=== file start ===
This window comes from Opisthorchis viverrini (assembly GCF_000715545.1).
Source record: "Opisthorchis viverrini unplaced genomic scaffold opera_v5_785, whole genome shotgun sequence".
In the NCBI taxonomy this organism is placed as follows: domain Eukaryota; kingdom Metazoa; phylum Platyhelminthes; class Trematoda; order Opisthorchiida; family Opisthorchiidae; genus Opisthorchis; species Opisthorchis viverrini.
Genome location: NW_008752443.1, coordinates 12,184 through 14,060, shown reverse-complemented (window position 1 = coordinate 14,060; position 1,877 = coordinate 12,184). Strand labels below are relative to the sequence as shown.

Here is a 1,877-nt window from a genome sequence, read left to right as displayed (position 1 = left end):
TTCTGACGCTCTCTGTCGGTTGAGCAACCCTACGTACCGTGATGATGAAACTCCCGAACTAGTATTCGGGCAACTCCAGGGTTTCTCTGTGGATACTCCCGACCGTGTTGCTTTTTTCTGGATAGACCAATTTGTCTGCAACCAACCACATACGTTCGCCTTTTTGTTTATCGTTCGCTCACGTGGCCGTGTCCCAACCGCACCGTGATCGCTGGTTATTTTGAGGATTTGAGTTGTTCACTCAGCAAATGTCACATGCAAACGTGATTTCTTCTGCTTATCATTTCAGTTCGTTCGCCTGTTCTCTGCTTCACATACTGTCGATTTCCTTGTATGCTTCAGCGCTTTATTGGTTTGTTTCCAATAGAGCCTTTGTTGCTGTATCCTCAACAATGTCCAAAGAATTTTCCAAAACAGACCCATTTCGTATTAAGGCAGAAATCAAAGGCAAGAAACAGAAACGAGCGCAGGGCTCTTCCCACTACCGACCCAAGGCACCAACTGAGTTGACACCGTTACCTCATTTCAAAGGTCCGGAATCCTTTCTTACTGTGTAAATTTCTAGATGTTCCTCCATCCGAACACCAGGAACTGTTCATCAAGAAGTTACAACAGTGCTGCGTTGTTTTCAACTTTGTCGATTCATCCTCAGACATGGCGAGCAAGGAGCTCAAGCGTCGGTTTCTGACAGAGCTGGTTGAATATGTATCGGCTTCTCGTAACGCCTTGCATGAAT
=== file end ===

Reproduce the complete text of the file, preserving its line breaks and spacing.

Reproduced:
This window comes from Opisthorchis viverrini (assembly GCF_000715545.1).
Source record: "Opisthorchis viverrini unplaced genomic scaffold opera_v5_785, whole genome shotgun sequence".
In the NCBI taxonomy this organism is placed as follows: domain Eukaryota; kingdom Metazoa; phylum Platyhelminthes; class Trematoda; order Opisthorchiida; family Opisthorchiidae; genus Opisthorchis; species Opisthorchis viverrini.
Genome location: NW_008752443.1, coordinates 12,184 through 14,060, shown reverse-complemented (window position 1 = coordinate 14,060; position 1,877 = coordinate 12,184). Strand labels below are relative to the sequence as shown.

Here is a 1,877-nt window from a genome sequence, read left to right as displayed (position 1 = left end):
TTCTGACGCTCTCTGTCGGTTGAGCAACCCTACGTACCGTGATGATGAAACTCCCGAACTAGTATTCGGGCAACTCCAGGGTTTCTCTGTGGATACTCCCGACCGTGTTGCTTTTTTCTGGATAGACCAATTTGTCTGCAACCAACCACATACGTTCGCCTTTTTGTTTATCGTTCGCTCACGTGGCCGTGTCCCAACCGCACCGTGATCGCTGGTTATTTTGAGGATTTGAGTTGTTCACTCAGCAAATGTCACATGCAAACGTGATTTCTTCTGCTTATCATTTCAGTTCGTTCGCCTGTTCTCTGCTTCACATACTGTCGATTTCCTTGTATGCTTCAGCGCTTTATTGGTTTGTTTCCAATAGAGCCTTTGTTGCTGTATCCTCAACAATGTCCAAAGAATTTTCCAAAACAGACCCATTTCGTATTAAGGCAGAAATCAAAGGCAAGAAACAGAAACGAGCGCAGGGCTCTTCCCACTACCGACCCAAGGCACCAACTGAGTTGACACCGTTACCTCATTTCAAAGGTCCGGAATCCTTTCTTACTGTGTAAATTTCTAGATGTTCCTCCATCCGAACACCAGGAACTGTTCATCAAGAAGTTACAACAGTGCTGCGTTGTTTTCAACTTTGTCGATTCATCCTCAGACATGGCGAGCAAGGAGCTCAAGCGTCGGTTTCTGACAGAGCTGGTTGAATATGTATCGGCTTCTCGTAACGCCTTGCATGAAT